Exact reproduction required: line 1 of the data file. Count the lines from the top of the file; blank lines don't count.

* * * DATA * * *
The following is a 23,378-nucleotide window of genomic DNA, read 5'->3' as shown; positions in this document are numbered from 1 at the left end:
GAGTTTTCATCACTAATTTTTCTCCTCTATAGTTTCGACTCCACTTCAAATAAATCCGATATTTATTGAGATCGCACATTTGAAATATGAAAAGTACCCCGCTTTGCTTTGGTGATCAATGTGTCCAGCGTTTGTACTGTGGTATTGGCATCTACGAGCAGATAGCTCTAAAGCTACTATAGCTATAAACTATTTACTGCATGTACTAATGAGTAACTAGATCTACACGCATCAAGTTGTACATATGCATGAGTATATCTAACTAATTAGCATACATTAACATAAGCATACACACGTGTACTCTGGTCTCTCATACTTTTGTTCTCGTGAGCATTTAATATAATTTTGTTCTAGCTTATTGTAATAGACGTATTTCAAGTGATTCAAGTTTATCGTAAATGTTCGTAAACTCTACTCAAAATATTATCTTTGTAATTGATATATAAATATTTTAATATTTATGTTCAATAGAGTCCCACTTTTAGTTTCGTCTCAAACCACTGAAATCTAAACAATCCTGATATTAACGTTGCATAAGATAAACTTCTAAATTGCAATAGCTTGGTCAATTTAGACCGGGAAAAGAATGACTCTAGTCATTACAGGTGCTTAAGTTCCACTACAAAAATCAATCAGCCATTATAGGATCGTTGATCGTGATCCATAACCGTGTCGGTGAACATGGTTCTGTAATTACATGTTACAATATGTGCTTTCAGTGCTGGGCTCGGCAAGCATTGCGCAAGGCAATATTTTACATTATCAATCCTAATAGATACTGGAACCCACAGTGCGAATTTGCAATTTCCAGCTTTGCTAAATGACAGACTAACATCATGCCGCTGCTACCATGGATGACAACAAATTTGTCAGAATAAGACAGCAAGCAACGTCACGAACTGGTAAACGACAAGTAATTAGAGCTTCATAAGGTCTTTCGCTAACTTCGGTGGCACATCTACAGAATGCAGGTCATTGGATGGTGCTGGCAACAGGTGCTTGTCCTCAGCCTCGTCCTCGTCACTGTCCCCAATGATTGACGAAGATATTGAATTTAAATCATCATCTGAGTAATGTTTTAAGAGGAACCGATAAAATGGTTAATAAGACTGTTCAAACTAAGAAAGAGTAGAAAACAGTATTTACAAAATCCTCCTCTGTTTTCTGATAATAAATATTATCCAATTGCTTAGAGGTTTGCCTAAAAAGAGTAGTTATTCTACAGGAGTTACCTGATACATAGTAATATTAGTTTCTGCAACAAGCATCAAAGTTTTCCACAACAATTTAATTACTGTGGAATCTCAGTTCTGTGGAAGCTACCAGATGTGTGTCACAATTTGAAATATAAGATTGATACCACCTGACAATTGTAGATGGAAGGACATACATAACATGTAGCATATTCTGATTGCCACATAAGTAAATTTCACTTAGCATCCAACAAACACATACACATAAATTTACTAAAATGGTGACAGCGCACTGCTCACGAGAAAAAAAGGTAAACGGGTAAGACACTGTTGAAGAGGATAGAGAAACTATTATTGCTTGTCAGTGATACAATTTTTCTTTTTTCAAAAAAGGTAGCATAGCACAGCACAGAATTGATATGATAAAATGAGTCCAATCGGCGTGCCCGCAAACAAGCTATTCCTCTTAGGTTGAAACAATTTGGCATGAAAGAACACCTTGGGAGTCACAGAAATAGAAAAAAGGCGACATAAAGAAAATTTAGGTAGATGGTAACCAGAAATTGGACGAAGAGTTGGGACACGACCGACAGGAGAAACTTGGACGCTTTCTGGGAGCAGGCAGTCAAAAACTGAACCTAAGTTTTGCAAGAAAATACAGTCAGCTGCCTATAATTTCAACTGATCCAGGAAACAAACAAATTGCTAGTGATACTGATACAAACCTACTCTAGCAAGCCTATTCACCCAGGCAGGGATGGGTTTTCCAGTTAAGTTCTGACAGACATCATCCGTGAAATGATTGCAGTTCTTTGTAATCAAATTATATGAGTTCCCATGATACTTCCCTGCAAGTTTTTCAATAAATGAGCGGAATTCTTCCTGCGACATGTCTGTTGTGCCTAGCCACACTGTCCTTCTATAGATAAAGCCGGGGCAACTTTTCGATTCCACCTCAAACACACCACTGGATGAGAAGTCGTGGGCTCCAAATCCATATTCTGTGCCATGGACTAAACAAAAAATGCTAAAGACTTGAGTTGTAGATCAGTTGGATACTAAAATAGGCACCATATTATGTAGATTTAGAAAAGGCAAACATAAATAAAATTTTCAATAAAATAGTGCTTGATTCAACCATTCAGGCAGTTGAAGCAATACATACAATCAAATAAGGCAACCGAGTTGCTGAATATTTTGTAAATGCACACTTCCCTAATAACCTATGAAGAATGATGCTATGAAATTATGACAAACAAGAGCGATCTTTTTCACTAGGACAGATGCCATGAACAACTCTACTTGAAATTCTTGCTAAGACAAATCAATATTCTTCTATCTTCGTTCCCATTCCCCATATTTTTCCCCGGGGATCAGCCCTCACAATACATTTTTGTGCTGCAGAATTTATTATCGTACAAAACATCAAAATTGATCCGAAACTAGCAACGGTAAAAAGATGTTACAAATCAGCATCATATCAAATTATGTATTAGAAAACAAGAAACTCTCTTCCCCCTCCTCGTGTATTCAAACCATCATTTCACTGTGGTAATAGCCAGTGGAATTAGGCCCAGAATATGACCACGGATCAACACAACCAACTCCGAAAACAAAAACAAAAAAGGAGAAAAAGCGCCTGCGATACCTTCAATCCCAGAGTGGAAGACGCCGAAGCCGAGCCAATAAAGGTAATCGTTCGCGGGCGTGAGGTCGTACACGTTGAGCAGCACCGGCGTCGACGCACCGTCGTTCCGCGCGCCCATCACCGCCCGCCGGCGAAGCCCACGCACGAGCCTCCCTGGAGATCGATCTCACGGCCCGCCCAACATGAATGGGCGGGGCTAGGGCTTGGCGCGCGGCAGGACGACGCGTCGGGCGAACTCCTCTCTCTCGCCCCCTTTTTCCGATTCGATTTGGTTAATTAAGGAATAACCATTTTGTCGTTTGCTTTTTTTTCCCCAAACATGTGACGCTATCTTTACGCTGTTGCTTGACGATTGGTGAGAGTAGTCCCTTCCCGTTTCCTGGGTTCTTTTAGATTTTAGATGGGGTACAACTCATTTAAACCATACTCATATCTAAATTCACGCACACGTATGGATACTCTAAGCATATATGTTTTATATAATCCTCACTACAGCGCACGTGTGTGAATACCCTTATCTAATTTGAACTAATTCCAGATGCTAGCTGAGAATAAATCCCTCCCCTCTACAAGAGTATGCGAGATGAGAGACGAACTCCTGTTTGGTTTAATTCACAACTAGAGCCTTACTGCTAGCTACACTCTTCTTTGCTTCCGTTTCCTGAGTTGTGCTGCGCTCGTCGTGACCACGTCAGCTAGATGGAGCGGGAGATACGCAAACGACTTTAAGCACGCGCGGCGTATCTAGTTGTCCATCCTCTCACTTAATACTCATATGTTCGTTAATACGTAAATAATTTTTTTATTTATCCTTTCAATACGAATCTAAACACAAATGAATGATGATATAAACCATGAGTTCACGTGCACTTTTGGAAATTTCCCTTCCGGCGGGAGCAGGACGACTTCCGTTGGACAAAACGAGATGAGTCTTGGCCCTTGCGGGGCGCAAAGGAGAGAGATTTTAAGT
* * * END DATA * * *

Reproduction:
The following is a 23,378-nucleotide window of genomic DNA, read 5'->3' as shown; positions in this document are numbered from 1 at the left end: